This is a retelling of Jane Austen’s Pride and Prejudice, but honestly, if that sounds intimidating to you, or too high-school-reading-assignment-ish, I will say that it is a fun, well-written book. I am a fan of Jane Austen, but I would suggest that if you have not read any of her books, that should not deter you from reading Eligible. (In fact, if the Box Office sales from Bridget Jones’ Diary are any indication, then most people already know the basic premise.) I am guessing the fact that Eligible in the title refers to a show not unlike The Bachelor will have a draw all its own anyway.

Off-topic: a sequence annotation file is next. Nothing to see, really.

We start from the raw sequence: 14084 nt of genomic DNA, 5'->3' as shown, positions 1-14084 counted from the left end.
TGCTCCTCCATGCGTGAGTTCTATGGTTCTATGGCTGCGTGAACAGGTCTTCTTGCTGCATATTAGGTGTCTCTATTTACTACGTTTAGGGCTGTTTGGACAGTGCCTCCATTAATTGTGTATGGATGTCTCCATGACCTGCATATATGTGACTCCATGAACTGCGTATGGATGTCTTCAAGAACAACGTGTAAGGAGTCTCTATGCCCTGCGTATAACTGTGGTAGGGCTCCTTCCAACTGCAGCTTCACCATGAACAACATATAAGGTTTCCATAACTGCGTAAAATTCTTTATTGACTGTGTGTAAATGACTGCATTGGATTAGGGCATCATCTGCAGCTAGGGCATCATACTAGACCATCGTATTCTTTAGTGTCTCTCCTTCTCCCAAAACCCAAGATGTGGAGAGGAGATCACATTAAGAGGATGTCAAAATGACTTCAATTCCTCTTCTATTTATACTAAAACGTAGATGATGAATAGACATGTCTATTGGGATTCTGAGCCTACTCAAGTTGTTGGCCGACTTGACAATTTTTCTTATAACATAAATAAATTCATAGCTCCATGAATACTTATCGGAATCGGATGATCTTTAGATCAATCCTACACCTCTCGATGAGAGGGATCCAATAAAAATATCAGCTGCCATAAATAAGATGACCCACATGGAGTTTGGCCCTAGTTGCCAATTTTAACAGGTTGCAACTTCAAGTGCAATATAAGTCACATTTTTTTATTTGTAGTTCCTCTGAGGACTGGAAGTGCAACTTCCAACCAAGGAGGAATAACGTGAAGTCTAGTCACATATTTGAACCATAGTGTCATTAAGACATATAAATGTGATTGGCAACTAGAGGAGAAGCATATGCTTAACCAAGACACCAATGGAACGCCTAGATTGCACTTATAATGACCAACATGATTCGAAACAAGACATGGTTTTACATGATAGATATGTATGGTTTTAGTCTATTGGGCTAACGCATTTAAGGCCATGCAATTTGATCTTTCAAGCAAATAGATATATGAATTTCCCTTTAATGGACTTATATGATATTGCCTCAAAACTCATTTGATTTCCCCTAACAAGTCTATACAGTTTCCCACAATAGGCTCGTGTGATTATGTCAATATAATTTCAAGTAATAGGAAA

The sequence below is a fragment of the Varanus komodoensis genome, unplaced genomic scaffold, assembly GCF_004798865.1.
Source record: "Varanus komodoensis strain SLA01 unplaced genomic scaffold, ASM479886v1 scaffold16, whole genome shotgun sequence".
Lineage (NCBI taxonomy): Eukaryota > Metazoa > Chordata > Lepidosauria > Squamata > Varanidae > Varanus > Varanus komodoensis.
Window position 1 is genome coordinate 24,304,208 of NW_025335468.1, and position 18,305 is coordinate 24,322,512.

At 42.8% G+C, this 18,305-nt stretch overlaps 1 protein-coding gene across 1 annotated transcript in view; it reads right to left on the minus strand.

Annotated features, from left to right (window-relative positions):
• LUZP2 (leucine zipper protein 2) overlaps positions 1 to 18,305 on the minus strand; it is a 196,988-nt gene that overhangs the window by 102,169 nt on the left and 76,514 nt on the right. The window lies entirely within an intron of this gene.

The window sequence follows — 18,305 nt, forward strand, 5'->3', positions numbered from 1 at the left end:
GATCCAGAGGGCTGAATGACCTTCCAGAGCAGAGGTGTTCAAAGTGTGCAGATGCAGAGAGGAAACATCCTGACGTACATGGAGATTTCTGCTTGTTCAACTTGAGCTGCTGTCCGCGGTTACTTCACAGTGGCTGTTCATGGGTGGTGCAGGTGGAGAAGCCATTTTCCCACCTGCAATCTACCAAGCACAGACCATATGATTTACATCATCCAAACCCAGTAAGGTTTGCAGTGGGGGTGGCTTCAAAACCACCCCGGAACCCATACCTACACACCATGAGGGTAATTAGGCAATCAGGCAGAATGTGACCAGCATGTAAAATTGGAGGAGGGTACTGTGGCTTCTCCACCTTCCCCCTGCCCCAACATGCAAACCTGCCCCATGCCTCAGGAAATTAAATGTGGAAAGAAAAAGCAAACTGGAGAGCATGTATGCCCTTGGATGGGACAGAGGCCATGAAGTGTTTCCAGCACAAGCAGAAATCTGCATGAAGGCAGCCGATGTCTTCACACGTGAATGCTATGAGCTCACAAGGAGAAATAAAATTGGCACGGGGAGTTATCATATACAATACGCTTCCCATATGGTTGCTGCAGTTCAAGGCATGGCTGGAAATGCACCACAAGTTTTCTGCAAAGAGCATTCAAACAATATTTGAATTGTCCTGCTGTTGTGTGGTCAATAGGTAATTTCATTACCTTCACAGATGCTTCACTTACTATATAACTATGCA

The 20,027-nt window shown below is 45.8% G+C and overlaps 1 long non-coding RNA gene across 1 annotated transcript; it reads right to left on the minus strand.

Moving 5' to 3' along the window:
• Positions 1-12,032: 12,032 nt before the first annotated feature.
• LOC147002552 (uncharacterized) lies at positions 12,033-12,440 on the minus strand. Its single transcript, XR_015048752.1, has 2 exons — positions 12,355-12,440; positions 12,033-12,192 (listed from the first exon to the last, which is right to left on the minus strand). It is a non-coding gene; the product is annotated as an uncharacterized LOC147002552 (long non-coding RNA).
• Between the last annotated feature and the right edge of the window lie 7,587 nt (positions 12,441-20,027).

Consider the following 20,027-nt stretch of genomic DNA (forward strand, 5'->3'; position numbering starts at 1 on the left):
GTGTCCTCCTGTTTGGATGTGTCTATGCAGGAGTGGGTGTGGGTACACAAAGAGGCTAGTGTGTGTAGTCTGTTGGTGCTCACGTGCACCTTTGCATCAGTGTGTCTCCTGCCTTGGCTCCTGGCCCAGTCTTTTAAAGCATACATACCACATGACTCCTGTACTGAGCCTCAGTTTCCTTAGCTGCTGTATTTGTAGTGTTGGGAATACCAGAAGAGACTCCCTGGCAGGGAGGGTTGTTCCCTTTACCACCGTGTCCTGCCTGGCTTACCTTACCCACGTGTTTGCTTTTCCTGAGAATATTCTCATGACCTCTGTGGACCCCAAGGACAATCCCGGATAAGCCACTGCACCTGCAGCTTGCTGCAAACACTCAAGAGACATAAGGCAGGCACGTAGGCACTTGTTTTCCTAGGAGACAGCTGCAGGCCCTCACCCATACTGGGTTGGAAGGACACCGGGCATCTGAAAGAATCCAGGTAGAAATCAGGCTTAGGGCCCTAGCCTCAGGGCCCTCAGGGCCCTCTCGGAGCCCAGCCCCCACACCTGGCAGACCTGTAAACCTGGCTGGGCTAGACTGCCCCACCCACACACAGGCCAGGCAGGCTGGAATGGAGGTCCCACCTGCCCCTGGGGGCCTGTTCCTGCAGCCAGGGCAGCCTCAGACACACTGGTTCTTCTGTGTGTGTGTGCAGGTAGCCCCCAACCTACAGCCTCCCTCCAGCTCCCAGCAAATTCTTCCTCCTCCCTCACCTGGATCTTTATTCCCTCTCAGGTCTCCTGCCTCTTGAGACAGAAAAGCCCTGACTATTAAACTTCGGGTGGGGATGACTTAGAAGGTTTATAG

The Bennet family is rife with unmarried women, and they are actually in need of more than one Darcy. They are an odd bunch, some mildly ambitious, others with no apparent ability or will to work; in fact, they were often more annoying than endearing. Astonishingly, this did not distract or disturb me, and, at times, I found myself rooting for even the most unlikely of scenarios. The parents are complicit, sheltering their daughters from reality as they have lived their own lives, until the whole of it comes crashing down, demanding immediate attention and sacrifices, much to the shock of their comfortable, lazy children. As men and women alike lose their sense of reason and fall victim to the vagaries of love, the world of the Bennets is remade, all because of a couple of eligible bachelors. The world of Eligible is truly an interesting place to visit… but, as they say, I wouldn’t want to live there.